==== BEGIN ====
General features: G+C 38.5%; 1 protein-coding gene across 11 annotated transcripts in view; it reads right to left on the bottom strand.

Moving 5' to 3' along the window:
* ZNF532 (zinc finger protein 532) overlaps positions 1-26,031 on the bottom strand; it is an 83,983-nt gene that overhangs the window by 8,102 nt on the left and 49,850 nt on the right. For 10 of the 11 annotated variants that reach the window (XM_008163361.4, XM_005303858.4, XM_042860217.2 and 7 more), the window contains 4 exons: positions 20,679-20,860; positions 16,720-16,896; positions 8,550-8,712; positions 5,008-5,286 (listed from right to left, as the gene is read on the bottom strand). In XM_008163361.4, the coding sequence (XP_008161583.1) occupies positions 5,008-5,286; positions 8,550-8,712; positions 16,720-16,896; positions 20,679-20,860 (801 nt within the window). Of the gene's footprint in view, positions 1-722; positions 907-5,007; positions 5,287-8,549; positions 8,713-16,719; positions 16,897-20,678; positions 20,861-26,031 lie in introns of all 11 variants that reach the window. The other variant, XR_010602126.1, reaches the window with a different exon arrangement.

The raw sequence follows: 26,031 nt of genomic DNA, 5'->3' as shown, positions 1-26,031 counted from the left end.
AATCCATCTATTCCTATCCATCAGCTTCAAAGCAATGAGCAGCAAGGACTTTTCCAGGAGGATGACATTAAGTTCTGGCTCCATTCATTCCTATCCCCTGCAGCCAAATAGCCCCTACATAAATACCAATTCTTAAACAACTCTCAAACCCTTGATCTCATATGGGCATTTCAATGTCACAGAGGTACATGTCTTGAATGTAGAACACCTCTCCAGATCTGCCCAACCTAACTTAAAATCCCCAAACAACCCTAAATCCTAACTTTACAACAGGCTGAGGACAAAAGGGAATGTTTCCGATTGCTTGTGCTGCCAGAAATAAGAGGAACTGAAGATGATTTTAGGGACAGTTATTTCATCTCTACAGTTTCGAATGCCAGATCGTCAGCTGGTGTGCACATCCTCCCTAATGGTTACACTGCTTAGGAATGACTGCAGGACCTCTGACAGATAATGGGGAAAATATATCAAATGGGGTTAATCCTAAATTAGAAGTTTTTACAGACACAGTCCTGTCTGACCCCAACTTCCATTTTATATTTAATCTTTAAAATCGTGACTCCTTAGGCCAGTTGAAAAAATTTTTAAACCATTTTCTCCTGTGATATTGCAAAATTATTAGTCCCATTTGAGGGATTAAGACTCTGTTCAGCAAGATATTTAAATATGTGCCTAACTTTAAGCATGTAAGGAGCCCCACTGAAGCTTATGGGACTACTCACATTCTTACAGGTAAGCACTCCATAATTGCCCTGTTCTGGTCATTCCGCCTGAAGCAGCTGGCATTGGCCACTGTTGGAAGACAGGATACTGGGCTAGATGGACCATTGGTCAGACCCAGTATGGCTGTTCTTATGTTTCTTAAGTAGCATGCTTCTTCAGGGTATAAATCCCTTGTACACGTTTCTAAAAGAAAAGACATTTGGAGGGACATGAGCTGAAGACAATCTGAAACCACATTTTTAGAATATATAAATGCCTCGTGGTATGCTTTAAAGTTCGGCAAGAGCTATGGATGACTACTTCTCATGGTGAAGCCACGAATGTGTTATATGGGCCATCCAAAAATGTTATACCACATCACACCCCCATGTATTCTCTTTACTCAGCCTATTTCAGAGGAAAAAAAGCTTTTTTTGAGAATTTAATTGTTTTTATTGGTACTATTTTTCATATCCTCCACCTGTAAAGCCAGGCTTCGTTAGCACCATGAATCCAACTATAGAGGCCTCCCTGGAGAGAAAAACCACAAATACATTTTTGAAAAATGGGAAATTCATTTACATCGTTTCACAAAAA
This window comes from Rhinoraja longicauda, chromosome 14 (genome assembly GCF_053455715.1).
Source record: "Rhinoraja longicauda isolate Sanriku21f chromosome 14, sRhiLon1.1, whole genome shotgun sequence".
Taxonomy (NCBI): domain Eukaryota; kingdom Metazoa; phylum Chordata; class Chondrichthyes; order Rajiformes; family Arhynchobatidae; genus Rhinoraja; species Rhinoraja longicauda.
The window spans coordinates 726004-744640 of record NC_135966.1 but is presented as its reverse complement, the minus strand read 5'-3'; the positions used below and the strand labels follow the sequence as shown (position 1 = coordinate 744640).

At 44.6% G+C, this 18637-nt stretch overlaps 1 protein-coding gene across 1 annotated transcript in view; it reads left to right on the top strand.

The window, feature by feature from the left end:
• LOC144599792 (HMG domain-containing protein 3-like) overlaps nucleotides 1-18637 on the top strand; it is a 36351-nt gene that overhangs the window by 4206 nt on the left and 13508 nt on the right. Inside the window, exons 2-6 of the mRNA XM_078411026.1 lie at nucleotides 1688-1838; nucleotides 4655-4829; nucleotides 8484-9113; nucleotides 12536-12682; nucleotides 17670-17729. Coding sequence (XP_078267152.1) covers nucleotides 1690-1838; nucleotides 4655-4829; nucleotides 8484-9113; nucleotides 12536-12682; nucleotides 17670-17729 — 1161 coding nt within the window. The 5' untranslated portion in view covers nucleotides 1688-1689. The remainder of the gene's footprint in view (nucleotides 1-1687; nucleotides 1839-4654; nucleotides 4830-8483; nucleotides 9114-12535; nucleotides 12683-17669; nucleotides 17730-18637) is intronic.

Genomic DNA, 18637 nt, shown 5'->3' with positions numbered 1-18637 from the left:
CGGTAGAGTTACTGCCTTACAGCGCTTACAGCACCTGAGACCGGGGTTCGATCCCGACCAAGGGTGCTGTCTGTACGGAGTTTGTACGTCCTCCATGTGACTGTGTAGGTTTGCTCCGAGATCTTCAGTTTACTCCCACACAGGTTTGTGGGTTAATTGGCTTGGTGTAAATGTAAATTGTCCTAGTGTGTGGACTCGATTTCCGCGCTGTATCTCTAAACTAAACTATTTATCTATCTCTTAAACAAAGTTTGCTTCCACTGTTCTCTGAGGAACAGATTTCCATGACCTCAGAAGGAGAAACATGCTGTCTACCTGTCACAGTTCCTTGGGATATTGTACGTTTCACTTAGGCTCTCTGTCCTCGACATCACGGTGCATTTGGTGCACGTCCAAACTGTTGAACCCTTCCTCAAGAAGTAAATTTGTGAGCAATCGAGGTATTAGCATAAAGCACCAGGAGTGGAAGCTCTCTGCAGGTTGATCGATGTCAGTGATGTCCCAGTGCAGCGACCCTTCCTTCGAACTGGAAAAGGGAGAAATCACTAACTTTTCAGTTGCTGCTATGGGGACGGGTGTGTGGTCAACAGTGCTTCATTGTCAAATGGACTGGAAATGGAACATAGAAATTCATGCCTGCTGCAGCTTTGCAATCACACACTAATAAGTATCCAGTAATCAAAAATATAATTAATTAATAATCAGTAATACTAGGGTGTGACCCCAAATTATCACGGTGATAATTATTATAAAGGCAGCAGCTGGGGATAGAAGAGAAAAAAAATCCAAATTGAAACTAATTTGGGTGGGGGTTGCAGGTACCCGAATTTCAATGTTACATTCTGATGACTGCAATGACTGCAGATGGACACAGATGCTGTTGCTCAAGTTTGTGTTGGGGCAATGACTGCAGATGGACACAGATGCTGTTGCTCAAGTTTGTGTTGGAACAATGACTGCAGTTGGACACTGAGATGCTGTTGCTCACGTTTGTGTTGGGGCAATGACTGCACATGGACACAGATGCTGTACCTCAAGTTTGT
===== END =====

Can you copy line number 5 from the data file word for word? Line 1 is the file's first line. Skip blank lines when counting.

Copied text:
AATCCATCTATTCCTATCCATCAGCTTCAAAGCAATGAGCAGCAAGGACTTTTCCAGGAGGATGACATTAAGTTCTGGCTCCATTCATTCCTATCCCCTGCAGCCAAATAGCCCCTACATAAATACCAATTCTTAAACAACTCTCAAACCCTTGATCTCATATGGGCATTTCAATGTCACAGAGGTACATGTCTTGAATGTAGAACACCTCTCCAGATCTGCCCAACCTAACTTAAAATCCCCAAACAACCCTAAATCCTAACTTTACAACAGGCTGAGGACAAAAGGGAATGTTTCCGATTGCTTGTGCTGCCAGAAATAAGAGGAACTGAAGATGATTTTAGGGACAGTTATTTCATCTCTACAGTTTCGAATGCCAGATCGTCAGCTGGTGTGCACATCCTCCCTAATGGTTACACTGCTTAGGAATGACTGCAGGACCTCTGACAGATAATGGGGAAAATATATCAAATGGGGTTAATCCTAAATTAGAAGTTTTTACAGACACAGTCCTGTCTGACCCCAACTTCCATTTTATATTTAATCTTTAAAATCGTGACTCCTTAGGCCAGTTGAAAAAATTTTTAAACCATTTTCTCCTGTGATATTGCAAAATTATTAGTCCCATTTGAGGGATTAAGACTCTGTTCAGCAAGATATTTAAATATGTGCCTAACTTTAAGCATGTAAGGAGCCCCACTGAAGCTTATGGGACTACTCACATTCTTACAGGTAAGCACTCCATAATTGCCCTGTTCTGGTCATTCCGCCTGAAGCAGCTGGCATTGGCCACTGTTGGAAGACAGGATACTGGGCTAGATGGACCATTGGTCAGACCCAGTATGGCTGTTCTTATGTTTCTTAAGTAGCATGCTTCTTCAGGGTATAAATCCCTTGTACACGTTTCTAAAAGAAAAGACATTTGGAGGGACATGAGCTGAAGACAATCTGAAACCACATTTTTAGAATATATAAATGCCTCGTGGTATGCTTTAAAGTTCGGCAAGAGCTATGGATGACTACTTCTCATGGTGAAGCCACGAATGTGTTATATGGGCCATCCAAAAATGTTATACCACATCACACCCCCATGTATTCTCTTTACTCAGCCTATTTCAGAGGAAAAAAAGCTTTTTTTGAGAATTTAATTGTTTTTATTGGTACTATTTTTCATATCCTCCACCTGTAAAGCCAGGCTTCGTTAGCACCATGAATCCAACTATAGAGGCCTCCCTGGAGAGAAAAACCACAAATACATTTTTGAAAAATGGGAAATTCATTTACATCGTTTCACAAAAA